1955 Ford Part 36: Rear Quarter Windows
Updated: Dec 27, 2019
Installing Rear Quarter Windows and Channel
The quarter windows and channel were all original to the car back when I removed them last year to make way for the painting and body work process. Now it was time to clean things up and install new window channel (also known as "whiskers"). Thankfully I had saved the original window felt pieces including the entire channel assemblies and horizontal strips. Everything was in really bad shape-most of the clips fell off in my hand and the rust and rot had really made a mess of the channels.
I ordered new pieces after borrowing money from the bank to pay for them. (Yikes!) Once the new parts arrived, the first thing to do was to check the measurements and the fitment of the reproduction window channels I had purchased.
The photos above tell a difficult story when you look at them closely. The new channel was the right length and it had the right bends. However the new channel was not an exact copy for two reasons: 1. The new channel was missing three U shaped metal support pieces and 2. The top clip at the rear channel upright was nowhere near correct in its position. When I checked it out, "They are all made this way..." was what I heard. I sighed a big one and just went to work. The two U shaped channels that secure the lowermost ends were removed from the old channels, cleaned, blasted, and then glued into position on the new channels. This contact cement is worth its weight in gold - lovely stuff with a great bond. I used the same glue for the rear of the headliner (more on that in a later post.)
Before gluing these into position though I decided to check the position of that adjusting screw. The passenger side channel was put into position on the car and checked for correct placement of each clip and the metal supports shown above. Tape was used to secure them in position temporarily.
No manual shows any detail about how the window channel and support pieces are to be installed, although at times you can find information on adjustments and how to make them. I did remember when I pulled the old channels how much of a headache it was. Thankfully putting the new channel in position was not quite so much a chore. Basically I put the whole channel (pre-bent) through the quarter window opening into the car, top end first. Once the bottom portion of the channel cleared I inserted both of those free ends into the window opening and slid the whole works down. The adjustment screw shown in the metal U shaped channel did have to be turned down just right to fit in the window opening.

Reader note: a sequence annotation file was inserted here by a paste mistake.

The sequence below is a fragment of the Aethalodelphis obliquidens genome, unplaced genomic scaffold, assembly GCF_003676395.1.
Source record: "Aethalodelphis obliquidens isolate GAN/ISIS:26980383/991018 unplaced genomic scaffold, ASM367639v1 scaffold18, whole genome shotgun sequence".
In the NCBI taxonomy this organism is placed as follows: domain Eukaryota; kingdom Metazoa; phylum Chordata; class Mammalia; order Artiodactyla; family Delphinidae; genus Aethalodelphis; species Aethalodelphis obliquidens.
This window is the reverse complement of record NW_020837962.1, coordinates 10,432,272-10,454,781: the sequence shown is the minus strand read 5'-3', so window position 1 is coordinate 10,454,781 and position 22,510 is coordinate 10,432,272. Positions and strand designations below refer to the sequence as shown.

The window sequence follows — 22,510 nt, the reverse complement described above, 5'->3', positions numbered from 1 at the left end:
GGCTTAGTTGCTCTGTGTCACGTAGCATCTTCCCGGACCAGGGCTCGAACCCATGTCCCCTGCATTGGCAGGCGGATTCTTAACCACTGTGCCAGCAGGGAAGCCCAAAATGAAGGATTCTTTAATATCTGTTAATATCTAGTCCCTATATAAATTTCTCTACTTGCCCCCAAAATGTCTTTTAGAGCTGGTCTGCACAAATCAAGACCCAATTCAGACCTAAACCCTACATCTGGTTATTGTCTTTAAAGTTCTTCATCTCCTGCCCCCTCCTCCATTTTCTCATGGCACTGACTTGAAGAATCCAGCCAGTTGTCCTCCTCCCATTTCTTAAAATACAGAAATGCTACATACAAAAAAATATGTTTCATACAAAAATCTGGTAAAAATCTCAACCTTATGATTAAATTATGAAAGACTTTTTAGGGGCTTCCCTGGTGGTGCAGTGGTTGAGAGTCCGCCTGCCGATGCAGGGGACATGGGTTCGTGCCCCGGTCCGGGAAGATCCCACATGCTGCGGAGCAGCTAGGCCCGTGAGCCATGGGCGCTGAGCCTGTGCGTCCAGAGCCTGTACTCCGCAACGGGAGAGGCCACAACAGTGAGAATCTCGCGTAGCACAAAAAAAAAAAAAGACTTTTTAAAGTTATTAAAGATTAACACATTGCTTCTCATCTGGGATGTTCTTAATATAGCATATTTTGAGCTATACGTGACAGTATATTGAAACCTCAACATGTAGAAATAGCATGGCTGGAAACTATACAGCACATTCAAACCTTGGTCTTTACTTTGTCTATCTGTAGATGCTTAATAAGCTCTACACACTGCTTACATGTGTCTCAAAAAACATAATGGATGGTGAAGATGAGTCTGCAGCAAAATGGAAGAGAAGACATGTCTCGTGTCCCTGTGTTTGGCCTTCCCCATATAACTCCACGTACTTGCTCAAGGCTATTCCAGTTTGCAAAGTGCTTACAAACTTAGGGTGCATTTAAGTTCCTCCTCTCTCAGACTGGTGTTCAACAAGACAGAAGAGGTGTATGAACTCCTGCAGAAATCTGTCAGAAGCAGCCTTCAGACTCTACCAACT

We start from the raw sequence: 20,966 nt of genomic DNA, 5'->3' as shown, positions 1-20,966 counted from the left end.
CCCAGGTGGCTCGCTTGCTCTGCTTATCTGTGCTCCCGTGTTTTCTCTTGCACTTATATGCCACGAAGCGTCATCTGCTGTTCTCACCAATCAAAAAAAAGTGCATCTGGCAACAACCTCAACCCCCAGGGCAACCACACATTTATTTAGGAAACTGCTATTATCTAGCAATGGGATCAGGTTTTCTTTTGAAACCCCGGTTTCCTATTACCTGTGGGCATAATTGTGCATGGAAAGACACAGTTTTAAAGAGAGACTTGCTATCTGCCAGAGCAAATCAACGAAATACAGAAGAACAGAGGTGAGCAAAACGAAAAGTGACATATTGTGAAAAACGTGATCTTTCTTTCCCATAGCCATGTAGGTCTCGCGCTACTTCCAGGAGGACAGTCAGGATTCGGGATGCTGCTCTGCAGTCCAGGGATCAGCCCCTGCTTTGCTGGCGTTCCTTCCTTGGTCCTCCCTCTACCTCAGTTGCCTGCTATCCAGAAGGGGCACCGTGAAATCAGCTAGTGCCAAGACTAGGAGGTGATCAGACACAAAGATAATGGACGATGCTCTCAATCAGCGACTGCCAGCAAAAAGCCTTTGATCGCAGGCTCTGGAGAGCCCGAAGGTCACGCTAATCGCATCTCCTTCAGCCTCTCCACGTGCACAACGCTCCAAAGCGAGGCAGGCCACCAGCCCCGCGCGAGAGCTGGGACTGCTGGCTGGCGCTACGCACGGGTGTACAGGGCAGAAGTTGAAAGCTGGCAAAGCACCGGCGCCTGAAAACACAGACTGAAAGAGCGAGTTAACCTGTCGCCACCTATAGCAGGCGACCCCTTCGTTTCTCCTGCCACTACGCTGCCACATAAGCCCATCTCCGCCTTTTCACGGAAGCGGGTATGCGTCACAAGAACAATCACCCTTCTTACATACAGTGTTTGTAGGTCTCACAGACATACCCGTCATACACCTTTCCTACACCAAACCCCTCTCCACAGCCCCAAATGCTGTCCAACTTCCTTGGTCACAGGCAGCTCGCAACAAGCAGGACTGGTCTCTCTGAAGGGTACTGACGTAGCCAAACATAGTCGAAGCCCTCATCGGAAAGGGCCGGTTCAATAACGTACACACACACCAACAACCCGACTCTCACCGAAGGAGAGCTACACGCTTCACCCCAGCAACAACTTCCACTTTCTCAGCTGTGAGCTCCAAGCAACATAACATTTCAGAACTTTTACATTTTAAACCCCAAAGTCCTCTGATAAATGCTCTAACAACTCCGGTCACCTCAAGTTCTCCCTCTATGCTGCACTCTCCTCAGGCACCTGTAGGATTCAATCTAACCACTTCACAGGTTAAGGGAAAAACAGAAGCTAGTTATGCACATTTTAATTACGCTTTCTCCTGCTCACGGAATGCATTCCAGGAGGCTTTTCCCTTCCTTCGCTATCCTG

You can see in the photo above that I also marked the location of each clip/hole so that once the channel was in position it would not be difficult to find the places where extra pressure was needed to pop them in (at times I had to use a dull punch and small hammer). Once the channel was close to its position I discovered two things: 1. The rear metal channel support piece with the adjustment screw did not match at all but ironically was very, very close if it was flipped upside down (so I swapped the two sides and this worked) 2. The rear most clip that was shown to be out of position in the photos above did obviously not match up with any existing hole/slot and a new one had to be drilled.
It was not too far off, but you can see by comparing the two photos above where the new hole went (this was the same for both sides).
Both sides were installed, then came the window crank mechanism, but this was pretty straightforward. I did put new rollers on the window frame and one new roller on the balance pivot arm. The most difficult part of this part of the installation was getting the roller to slide onto the rails that are permanently installed in the window cavity in the car. You need good lighting and the just right twist to the tongue as you pull the arm/roller onto the rails before you bolt the window crank mechanism onto the car. Once the crank is in, I like to install the handle and lower the arms all the way. Then the window is inserted into the opening at a 90 degree angle with the rear of the going in first (don't forget to insert those rollers into the rails on that window frame!) and rotate the window into the channel. The window should slide in the channel to the bottom to meet the two pins at the bottom. From there, it's a simple deal to go back into the car and reach up underneath the inner wall to push the pins into the rollers. As the window is cranked up the adjustment can be made at the rear of the channel support. That adjustment screw is 1/4 20 and so I decided to put a nut on the interior as well to allow the channel to be tightened to the inner wall making things more secure.
What this post does not show is the installation of the horizontal strips. There is one that clips into the sheet metal at the window opening and companies sell these with the clips pre-installed. This was just a simple snap-in. The other side attaches to the sheet metal garnish on the interior - instead of using staples like Ford did (to save time on the assembly line) I plan to glue these to the garnish molding with some weatherstrip adhesive. I will also use some 3M strip caulk above the channel to keep any rain out.